Shipwreck

HOUGHTON – The crew of the Polar wasn’t expecting anything out of the ordinary when they hit the water and began gearing up for a day’s work surveying underwater invasive Eurasian watermilfoil. Then Michigan Technological University Marine Operations Specialist Colin Tyrrell noticed an unusual shape on the fish finder.

Tyrrell made another pass, and student summer employees Buck Poszywak and Levi Rhody lowered Tech’s towfish side-scan sonar off the back of the small research boat. Slowly, just off Prince’s Point at the west end of campus, a piece of sunken history appeared on the sonar monitor.

“I wasn’t expecting to see anything,” Poszywak remembered. “On the computer, we saw it come up on the screen, we weren’t sure what it was. We went back with the sonar and realized it was really big, about 15 meters by five meters.”

‘It’ turned to be a previously undiscovered shipwreck, a wooden barge e about 60 feet long.

Once the Polar had pinpointed the wreck, Tyrrell and colleague Jamey Anderson unleashed more of Tech’s underwater arsenal. First, they surveyed it further with a side-scan sonar equipped autonomous underwater vehicle they programmed and let loose right from Tech’s docks at the Great Lakes Research Center. Finally, they got up close and personal, taking video of the barge from a remote operated vehicle controlled from a boat above.

From what started as an unusual fuzzy shape, said Anderson, they’ve been able to learn all kinds of details about the barge, all without sending down a diver.

“It’s absolutely flat across the top,” Anderson said. “It has a square man hatch up front that’s not connected to the main storage bins.”

It’s built out of wooden beams more than a foot across, he added, and joined at the corners like a log cabin.

“You could probably dump that thing out and float it,” he said.

Actually, finding lost wrecks is nothing new for Tech boat crews. The Portage Waterway is littered with wrecks, Anderson said, from a civil war vessel sunk just off of Tech’s facilities buildings, to the 100-foot Sea Fox on the north side of the canal, once owned by a commodore of the Onagaming yacht club.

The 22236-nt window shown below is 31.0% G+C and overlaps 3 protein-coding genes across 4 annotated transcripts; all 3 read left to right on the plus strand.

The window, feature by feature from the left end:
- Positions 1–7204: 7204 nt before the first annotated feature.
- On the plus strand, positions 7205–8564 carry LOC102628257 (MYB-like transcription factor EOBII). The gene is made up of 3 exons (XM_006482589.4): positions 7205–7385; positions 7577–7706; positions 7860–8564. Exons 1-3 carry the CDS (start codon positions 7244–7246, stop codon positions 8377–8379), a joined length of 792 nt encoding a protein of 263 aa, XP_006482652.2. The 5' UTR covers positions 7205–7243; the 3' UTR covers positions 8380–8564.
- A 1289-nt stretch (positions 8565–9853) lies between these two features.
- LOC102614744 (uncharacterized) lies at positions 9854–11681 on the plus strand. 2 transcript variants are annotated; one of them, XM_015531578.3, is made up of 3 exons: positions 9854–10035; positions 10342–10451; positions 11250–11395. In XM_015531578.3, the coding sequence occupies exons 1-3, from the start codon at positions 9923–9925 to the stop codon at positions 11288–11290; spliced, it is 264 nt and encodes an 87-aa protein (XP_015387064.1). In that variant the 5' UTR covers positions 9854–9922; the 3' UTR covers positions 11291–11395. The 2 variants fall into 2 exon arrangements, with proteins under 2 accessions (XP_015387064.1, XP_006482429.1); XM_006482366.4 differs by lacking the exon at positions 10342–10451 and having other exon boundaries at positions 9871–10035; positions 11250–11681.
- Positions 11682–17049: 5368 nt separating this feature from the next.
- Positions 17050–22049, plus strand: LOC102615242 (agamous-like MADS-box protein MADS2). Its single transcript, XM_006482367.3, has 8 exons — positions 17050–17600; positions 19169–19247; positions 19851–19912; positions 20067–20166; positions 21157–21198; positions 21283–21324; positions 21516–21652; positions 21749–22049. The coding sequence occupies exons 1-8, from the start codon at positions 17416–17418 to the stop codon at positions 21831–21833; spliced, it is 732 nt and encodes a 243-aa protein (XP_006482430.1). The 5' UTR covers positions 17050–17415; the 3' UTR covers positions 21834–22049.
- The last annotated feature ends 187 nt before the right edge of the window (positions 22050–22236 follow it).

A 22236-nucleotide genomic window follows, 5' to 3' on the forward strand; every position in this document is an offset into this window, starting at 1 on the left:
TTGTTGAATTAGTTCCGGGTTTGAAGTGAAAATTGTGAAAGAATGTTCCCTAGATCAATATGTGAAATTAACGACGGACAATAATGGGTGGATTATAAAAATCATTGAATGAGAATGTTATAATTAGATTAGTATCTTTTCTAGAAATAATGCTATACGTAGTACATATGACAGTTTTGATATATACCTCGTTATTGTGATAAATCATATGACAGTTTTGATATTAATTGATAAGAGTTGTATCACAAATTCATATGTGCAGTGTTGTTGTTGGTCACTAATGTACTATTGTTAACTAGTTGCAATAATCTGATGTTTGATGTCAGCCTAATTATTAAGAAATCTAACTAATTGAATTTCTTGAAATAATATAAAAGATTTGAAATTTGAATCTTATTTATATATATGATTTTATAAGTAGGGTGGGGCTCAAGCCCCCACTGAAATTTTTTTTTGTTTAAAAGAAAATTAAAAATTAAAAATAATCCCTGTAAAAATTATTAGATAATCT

Very close to the barge, Tyrrell said, they’ve seen what appears to be a sailboat, but they haven’t had time to go back and explore it carefully.

“When we run where we never run we almost expect to find new shipwrecks,” said Anderson. “It’s really cool.”

Normally, Anderson noted, finding shipwrecks is a side benefit. The real reason Tech acquired the expensive side-scan sonar devices are for research. For more on that, see the accompanying article.

But when the wrecks showed themselves, Great Lakes Research Center leaders recognized a great opportunity to show off their underwater capabilities. On June 18, they hosted Tech’s Presidential Advancement Council on the university’s largest boat, the Agassiz.

After cruising the Waterway and identifying various known wrecks, sunken mine cars and assorted debris using the towfish sonar, they zoomed in a GPS waypoint for the barge and motored up to it, while their visitors watched it appear on a big screen set up on the Agassiz’s work deck.

Once they’d rediscovered the wreck, the dropped a ROV for close-up video images.

“There were quite a few fish floating around,” laughed council member Marie Cleveland. “It’s exactly the same as when you’re right next to it. We were so engrossed.”

As a diver, though, she’d all that before. The real wonder of the deep, she said, was how Tech’s crew had used the technology to find it.

“It’s right off Prince’s Point,” she mused. “Without that, no one could see it.”